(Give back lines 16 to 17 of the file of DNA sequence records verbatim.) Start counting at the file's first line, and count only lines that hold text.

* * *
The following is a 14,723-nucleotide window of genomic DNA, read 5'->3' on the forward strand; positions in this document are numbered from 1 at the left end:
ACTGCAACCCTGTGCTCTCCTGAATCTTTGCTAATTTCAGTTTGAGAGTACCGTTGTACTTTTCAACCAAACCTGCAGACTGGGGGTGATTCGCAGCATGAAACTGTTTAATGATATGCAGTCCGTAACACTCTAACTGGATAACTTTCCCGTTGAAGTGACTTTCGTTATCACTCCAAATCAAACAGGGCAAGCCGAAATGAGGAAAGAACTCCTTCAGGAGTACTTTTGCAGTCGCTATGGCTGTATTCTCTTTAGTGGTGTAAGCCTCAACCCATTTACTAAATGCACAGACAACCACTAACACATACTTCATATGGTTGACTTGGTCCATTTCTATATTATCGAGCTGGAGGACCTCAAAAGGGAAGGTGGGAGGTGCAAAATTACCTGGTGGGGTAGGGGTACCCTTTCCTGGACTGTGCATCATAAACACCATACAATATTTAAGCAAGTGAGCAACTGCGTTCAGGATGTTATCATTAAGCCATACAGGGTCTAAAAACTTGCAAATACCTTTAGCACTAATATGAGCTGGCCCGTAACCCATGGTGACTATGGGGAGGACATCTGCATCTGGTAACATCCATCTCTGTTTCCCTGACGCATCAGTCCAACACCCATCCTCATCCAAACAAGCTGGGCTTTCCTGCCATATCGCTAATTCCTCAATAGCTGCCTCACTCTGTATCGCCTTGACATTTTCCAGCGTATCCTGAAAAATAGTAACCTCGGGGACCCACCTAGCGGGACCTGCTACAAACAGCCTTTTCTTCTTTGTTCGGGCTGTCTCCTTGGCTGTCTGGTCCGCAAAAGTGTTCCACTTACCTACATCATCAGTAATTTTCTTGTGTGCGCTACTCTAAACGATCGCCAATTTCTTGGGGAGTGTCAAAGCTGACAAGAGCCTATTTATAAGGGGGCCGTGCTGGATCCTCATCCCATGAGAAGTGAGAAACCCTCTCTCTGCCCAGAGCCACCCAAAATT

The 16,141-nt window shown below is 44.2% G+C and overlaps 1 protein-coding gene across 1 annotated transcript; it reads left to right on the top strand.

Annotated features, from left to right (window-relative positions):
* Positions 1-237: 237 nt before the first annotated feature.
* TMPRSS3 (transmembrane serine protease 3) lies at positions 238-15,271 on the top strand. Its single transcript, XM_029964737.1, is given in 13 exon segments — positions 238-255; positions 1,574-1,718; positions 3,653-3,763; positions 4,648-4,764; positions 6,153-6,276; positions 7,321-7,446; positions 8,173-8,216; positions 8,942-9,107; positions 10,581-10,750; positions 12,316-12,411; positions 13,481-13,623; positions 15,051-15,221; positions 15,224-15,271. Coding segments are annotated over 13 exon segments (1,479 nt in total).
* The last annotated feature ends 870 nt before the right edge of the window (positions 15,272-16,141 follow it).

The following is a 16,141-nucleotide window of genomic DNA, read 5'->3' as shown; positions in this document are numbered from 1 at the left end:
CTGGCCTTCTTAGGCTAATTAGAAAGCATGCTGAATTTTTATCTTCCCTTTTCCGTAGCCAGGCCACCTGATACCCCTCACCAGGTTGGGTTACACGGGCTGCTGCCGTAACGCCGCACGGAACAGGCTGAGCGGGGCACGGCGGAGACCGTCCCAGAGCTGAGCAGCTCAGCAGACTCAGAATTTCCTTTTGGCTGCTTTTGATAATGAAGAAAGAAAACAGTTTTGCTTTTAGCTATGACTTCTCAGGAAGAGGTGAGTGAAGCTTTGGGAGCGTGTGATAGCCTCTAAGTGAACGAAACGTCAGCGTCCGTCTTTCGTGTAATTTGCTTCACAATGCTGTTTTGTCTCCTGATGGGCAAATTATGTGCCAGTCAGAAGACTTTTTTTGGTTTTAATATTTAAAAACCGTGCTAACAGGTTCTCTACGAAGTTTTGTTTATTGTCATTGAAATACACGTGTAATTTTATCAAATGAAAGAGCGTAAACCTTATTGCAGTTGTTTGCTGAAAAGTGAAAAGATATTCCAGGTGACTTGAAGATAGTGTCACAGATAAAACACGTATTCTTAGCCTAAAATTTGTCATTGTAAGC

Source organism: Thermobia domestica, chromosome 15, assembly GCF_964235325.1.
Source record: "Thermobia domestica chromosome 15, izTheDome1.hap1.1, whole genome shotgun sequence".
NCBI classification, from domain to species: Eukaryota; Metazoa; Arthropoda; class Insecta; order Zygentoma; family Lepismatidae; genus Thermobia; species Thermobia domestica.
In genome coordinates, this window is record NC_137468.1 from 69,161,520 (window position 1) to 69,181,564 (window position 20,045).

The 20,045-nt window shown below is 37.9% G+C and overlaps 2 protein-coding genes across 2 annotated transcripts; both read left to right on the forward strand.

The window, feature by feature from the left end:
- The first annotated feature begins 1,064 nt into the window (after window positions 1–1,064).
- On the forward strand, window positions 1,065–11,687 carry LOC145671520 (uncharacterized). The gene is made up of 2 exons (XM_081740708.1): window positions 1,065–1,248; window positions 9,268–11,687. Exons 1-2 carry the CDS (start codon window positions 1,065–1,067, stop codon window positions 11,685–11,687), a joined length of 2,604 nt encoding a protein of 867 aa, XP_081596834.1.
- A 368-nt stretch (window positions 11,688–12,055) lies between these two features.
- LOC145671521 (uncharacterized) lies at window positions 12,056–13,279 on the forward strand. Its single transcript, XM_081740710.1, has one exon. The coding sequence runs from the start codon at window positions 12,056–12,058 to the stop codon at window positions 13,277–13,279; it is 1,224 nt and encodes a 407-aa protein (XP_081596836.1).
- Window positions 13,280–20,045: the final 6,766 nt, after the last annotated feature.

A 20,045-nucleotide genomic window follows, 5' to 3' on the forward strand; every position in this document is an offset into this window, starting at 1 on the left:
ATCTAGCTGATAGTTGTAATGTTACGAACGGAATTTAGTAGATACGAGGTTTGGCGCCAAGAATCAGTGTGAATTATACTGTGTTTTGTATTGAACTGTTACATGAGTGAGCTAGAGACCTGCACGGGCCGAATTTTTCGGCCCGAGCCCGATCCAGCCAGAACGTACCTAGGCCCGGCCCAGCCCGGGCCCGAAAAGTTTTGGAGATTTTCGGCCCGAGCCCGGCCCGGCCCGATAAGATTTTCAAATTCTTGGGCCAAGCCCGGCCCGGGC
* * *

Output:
- The first annotated feature begins 1,064 nt into the window (after window positions 1–1,064).
- On the forward strand, window positions 1,065–11,687 carry LOC145671520 (uncharacterized). The gene is made up of 2 exons (XM_081740708.1): window positions 1,065–1,248; window positions 9,268–11,687. Exons 1-2 carry the CDS (start codon window positions 1,065–1,067, stop codon window positions 11,685–11,687), a joined length of 2,604 nt encoding a protein of 867 aa, XP_081596834.1.